Being stories that I may stumble across during my perambulations around cemeteries near and far

Thursday, 14 August 2014

Worle at War - Thomas Wood

Worle is a parish and village on the road from Bristol to Weston-super-Mare, with a station in the village on the Weston, Clevedon and Portishead Light Railway and another station 1 mile south of the village on the Great Western Railway.  The village is 2 ½ miles east of Weston-super-Mare and 135 ½ miles from London. (Kelly’s directory 1914)

In 1914 the men of the village enlisted for military service.  The war memorial lists the names of the 28 who died - amongst these is the name T. Wood of the Royal Defence Corps.

Worle War Memorial
Thomas Wood had been born and raised in Clifton, Bristol and as a teenager found work as a butcher’s assistant in the centre of Bristol.   A few weeks before his 20th. birthday in 1881 Thomas enlisted as a Gunner with the Royal Artillery and within a few months found himself on the way to India where he served for almost 4 years.  His next posting was to Aden where he spent a year before returning to India for another 18 months.   

With grateful thanks to Thomas' Great Niece

Thomas returned to the UK in 1888 and married Leah Barrett in Bristol in 1894.  The couple had a son and three daughters before Thomas was pensioned from the military, being discharged at Weston-super-Mare in December 1904.  During his service Thomas had risen from Gunner to Company Sergeant Major and was held in high esteem by his colleagues.  Much of Thomas’ later service had been in Ireland where he picked up “the brogue” and was described as having “a way wid him”.   

With grateful thanks to Thomas' Great Niece
In retirement Thomas returned to his previous trade of butcher and the 1911 census shows the family living and working at The Parade, Worle.   When war broke out Thomas joined the Royal Defence Corps and was deployed guarding sensitive establishments on the home front.  Much of this service was near to home at Weston, Portishead and Sharpness but there is also mention of “other establishments”. 

1916 saw Zeppelin air-raids on London.  On the night of 23rd/24th. September bombs rained down on south London killing 7 and wounding 27 in Streatham.  More bombs were dropped on Brixton before the airship crossed the Thames and targeted Leyton.  Several airships were brought down by anti-aircraft fire.  

"The End of the 'Baby-Killer'" by Unknown. 
File created by Jeff Lea - British postcard. 
Licensed under Public domain via Wikimedia Commons -  

It is likely that Thomas saw action in the suburbs of London during the autumn of 1916.  In mid-November Thomas developed an acute kidney infection and was admitted to the 4th. London General Hospital, Denmark Hill.  After an illness lasting 7 days he died on 21st. November.

Thomas was given a full military funeral in the village of Worle.  A gun carriage bore his coffin draped with Union Jack on which lay his cap and sidearms.  The military escort was provided by men from Thomas’ Company and the bearers were six of his fellow sergeants.  The cortege was joined by Special Constables of Worle, National Reserve members, Boy Scouts & members of the Masters Butchers Association.  All blinds along the route were closed but the streets were lined with people.  St. Martin’s Church was packed and the congregation spilled out into the churchyard.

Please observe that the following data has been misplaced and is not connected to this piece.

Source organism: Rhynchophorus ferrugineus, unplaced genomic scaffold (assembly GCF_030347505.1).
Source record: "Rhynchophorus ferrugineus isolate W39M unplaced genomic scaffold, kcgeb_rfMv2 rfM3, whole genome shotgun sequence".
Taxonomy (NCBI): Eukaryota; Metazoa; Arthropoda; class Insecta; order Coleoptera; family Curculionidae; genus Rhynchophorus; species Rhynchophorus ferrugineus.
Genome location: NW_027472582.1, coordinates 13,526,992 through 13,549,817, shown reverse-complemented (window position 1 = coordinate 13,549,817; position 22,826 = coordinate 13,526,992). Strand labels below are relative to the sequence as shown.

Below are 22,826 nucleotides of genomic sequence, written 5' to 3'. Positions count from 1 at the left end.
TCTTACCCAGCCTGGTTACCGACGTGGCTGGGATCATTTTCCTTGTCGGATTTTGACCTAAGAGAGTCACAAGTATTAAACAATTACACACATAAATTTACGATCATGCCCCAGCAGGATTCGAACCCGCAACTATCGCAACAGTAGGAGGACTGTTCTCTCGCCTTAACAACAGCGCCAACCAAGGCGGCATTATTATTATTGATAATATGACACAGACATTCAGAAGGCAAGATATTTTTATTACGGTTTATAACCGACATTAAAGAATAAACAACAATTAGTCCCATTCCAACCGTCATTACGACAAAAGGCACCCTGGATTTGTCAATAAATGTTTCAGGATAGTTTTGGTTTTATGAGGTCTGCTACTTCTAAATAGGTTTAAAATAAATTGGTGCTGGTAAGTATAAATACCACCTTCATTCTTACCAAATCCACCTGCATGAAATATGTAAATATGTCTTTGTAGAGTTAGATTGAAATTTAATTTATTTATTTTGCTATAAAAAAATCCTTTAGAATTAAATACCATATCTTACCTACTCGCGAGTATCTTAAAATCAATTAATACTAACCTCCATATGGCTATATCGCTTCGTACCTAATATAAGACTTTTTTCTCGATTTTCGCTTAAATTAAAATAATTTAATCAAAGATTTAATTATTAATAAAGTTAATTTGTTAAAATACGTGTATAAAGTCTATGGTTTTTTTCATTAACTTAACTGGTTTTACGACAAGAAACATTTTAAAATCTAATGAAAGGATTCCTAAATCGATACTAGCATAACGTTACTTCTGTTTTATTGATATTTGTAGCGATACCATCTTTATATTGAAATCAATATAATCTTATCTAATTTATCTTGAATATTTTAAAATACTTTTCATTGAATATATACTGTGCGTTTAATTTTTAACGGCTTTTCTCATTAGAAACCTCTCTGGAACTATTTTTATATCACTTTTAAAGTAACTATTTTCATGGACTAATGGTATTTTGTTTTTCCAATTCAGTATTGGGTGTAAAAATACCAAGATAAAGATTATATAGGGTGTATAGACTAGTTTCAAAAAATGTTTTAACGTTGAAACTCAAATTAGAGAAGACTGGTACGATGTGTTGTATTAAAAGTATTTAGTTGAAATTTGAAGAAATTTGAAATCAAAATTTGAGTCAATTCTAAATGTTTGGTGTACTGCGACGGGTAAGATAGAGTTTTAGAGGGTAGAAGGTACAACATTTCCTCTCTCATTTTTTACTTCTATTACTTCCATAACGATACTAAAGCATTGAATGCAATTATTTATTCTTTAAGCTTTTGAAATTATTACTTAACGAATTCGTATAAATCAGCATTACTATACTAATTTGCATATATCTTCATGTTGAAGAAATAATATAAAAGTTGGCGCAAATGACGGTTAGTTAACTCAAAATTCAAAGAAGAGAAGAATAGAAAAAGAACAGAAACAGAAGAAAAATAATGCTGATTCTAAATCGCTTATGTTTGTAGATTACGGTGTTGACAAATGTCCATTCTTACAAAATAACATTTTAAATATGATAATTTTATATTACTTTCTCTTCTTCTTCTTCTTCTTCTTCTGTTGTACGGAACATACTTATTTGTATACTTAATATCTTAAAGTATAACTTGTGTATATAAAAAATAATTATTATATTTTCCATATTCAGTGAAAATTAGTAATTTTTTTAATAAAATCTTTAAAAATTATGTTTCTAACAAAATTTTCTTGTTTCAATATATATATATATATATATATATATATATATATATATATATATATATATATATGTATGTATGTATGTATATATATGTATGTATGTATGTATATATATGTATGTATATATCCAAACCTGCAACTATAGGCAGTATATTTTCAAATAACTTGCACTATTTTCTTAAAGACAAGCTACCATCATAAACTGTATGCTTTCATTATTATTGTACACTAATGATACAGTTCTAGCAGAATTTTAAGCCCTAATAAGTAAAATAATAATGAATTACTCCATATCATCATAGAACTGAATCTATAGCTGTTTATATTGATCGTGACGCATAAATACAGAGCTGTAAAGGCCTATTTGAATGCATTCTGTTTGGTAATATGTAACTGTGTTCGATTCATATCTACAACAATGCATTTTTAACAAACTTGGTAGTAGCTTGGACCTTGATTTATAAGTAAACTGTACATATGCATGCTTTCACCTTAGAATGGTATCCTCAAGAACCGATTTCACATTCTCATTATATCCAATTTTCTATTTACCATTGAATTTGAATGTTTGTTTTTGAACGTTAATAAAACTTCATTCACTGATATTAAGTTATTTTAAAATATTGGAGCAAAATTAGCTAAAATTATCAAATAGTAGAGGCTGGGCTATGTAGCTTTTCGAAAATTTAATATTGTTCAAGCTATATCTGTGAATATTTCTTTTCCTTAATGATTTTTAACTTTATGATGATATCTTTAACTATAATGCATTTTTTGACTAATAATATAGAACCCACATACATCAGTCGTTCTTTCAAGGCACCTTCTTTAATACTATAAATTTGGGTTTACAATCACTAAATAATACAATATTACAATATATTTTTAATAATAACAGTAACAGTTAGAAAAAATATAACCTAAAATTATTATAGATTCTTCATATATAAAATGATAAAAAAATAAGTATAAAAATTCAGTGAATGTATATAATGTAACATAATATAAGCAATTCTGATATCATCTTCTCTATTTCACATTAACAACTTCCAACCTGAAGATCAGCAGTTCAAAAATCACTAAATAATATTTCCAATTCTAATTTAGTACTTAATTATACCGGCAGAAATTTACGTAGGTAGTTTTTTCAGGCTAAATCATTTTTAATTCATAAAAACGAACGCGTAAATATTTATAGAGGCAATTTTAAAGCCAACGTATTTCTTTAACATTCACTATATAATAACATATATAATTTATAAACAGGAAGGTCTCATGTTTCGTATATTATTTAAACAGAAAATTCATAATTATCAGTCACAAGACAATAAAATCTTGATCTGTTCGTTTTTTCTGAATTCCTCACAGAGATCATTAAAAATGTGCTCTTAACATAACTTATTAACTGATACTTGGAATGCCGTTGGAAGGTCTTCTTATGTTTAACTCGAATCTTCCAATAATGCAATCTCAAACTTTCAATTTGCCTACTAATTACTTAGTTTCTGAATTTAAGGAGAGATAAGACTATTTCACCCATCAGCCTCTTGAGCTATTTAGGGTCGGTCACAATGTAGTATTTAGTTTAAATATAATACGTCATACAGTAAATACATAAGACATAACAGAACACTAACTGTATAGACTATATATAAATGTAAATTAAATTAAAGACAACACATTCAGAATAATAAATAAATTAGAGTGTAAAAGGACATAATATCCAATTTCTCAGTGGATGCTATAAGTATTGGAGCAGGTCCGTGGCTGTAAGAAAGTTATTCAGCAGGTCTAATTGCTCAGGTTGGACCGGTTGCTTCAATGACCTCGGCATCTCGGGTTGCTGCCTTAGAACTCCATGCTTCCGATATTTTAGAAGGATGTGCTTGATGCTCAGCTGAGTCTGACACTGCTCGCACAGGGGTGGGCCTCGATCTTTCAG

©Christine M. Thomas
After the service the firing party, comprising a sergeant, a corporal and 18 men of Thomas’ Company fired three volleys and then buglers sounded the Last Post.

Thomas was the only serviceman to be buried in St. Martin’s Churchyard during the First World War*

Leah lived to the grand age of 95 and is buried a mile down the road from Thomas.  Their youngest daughter, Primrose, never married and when she died in 1973 she was buried with her mother.

Grave of Leah Wood & her daughter, Primrose

*The only other WWI Commonwealth War Grave within St. Martin’s Churchyard relates to William Richard Griffin who died on 22 July 1920.  During the war William had been a Private with the 51st. Btn. Devonshire Regiment.  His name does not appear on the Worle War Memorial.  William died of Phthisis (tuberculosis).

CWGC headstone for W.R. Griffin

Tuesday, 5 July 2011

Military Cemetery, Morne Fortune, St. Lucia

Whilst on a cruise to the Caribbean last year I took the opportunity of visiting as many old British cemeteries as possible. There was no way I was going to spend time on the beach or in the clear turquoise waters when there were souls waiting to be found !

In St. Lucia it was the Old Military Cemetery on Morne Fortune that I headed for. A 1925 guidebook described the journey up the hill as follows:

A winding road ascends from Castries to the summit of Morne Fortune. It is a road made gracious by many trees, by coconut palms, by a dell or a thicket here and there, and by glimpses of the sea. All who mount this steep way will find that step by step they are carried back into the past.

This ever silent gathering place of the British is the most beautiful spot on the side of the hill. A number of graves are blackened with age. Some are of stone, others of weather-worn brick. Most of them tell the same story - the roll-call of the Yellow Death, the major of this regiment or the lieutenant of that, and so many of them mere lads.

It was in 1794 that the mortality was the highest. Of General Grey's original force of 7000 men at least 5000 perished in the course of that one year. The soldiers were badly housed and badly fed. Many were in rags. Grey wrote letter after letter to the Secretary of State but nothing was done. In the end he sent the message - "You seem to have forgotten us".